Scientists have identified a protein which they believe is involved in the complicated chain of events that lead to Alzheimer's disease.
The research published in the journal Neuron today (Wednesday 4 September 2013), found that blocking the protein restored memory in mice.
The researchers at Yale School of Medicine identified the protein called metabotropic glutamate receptor 5 (mGluR5). They describe it as another protein in the chain of proteins that build up in the brain and subsequently cause reduced communication between brain cells and a cognitive deficit. It is hoped that new drugs may be able to specifically target mGluR5 to break the chain of events that lead to Alzheimer's disease.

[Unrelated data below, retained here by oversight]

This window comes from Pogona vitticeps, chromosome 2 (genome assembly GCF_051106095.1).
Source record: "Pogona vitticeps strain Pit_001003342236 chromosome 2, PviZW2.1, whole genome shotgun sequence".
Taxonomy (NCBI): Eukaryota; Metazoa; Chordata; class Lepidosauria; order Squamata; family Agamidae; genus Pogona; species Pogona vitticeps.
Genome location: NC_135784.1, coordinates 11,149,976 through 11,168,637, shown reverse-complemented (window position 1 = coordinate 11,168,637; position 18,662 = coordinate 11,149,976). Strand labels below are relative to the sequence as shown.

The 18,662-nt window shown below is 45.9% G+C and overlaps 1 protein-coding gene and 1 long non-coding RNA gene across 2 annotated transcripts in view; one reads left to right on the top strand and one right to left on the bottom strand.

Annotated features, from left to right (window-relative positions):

Alzheimer's Society comment:
'This study helps us to understand more about the processes that lead to the development of Alzheimer's disease. Although it is promising that this process can be blocked in a mouse model of Alzheimer's disease, more research is needed to understand why this is the case, and whether the same benefits would be seen in humans.
One in three people over the age of 65 will develop dementia before they die, and yet dementia research is hugely underfunded. We need to fund more research to better understand the causes of dementia and work to develop better treatments'
Research Communications Officer
Reference: Stephen Strittmatter et al. 'Metabotropic Glutamate Receptor 5 Is a Coreceptor for Alzheimer Aβ Oligomer Bound to Cellular Prion Protein' in Neuron